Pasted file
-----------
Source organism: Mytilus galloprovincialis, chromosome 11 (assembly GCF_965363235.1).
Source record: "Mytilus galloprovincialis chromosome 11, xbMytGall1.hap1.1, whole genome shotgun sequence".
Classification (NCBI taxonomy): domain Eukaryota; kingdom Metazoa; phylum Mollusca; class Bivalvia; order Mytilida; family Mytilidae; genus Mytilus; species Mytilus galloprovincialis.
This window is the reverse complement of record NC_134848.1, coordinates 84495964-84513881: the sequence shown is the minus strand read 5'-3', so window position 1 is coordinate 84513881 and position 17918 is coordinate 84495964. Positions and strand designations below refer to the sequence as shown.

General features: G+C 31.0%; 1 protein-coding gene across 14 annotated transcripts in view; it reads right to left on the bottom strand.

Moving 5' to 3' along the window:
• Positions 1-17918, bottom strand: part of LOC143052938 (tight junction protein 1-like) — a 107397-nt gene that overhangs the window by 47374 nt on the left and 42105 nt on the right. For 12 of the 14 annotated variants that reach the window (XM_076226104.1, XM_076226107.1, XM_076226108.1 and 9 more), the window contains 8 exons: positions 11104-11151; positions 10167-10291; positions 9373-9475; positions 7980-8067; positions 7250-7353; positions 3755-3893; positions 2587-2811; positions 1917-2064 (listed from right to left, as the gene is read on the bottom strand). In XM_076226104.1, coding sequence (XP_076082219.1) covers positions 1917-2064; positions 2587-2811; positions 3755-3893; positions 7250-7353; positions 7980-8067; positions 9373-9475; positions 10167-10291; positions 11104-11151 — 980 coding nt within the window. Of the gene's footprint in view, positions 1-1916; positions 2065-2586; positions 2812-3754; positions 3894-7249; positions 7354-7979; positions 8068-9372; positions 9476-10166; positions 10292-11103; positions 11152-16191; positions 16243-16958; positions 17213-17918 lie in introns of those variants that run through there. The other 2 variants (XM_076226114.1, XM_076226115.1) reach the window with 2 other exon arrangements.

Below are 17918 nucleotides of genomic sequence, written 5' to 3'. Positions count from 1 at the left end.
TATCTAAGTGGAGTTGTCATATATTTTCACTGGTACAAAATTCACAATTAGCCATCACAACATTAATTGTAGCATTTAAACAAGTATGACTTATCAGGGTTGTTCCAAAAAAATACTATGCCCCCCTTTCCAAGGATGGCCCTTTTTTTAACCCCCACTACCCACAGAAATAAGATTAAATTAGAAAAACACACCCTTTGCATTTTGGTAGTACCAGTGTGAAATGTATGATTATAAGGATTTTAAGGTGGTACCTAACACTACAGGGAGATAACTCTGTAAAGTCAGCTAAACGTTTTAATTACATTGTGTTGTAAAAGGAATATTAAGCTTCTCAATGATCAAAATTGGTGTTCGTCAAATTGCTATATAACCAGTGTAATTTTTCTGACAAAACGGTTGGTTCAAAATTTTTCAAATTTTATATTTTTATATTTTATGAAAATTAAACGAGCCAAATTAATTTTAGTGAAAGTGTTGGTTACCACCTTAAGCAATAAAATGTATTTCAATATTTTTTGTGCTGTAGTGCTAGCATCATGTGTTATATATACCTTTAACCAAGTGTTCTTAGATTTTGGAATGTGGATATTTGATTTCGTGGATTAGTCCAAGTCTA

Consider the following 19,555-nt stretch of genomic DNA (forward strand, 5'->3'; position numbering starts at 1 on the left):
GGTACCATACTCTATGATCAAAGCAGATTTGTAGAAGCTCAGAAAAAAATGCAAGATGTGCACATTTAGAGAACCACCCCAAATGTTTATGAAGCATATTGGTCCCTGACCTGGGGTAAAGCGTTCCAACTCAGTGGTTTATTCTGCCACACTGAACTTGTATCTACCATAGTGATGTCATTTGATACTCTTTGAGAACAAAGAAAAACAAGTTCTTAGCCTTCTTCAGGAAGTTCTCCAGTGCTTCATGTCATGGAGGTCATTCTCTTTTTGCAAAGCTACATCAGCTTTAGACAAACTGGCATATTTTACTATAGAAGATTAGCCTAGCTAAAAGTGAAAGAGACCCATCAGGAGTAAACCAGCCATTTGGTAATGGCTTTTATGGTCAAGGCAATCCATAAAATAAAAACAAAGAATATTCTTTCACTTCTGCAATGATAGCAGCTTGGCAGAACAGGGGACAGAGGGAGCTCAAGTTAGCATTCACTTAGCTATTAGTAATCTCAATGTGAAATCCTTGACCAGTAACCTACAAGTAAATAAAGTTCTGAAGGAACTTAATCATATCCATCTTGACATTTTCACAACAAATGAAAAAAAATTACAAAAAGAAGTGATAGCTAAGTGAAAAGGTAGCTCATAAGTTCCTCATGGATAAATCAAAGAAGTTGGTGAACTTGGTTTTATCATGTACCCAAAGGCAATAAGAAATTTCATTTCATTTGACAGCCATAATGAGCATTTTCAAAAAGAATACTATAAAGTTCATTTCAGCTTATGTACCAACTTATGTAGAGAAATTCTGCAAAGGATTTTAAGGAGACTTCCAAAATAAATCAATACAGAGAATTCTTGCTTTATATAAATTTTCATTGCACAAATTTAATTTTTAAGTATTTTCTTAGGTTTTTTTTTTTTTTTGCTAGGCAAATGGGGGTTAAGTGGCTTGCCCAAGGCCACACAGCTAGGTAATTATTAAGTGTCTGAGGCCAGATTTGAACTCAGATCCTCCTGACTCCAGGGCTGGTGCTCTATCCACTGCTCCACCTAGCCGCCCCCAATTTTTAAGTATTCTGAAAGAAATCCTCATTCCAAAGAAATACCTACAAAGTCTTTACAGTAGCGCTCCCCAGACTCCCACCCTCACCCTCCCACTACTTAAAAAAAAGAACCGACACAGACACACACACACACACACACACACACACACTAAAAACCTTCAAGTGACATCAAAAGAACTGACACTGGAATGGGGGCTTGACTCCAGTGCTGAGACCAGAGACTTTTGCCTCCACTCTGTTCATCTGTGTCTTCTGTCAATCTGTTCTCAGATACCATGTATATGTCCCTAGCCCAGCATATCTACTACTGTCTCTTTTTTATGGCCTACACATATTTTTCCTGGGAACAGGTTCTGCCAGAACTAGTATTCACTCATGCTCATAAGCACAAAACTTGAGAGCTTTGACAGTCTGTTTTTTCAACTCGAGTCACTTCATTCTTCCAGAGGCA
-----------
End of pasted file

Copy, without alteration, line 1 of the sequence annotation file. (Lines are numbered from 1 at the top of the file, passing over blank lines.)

Source organism: Mytilus galloprovincialis, chromosome 11 (assembly GCF_965363235.1).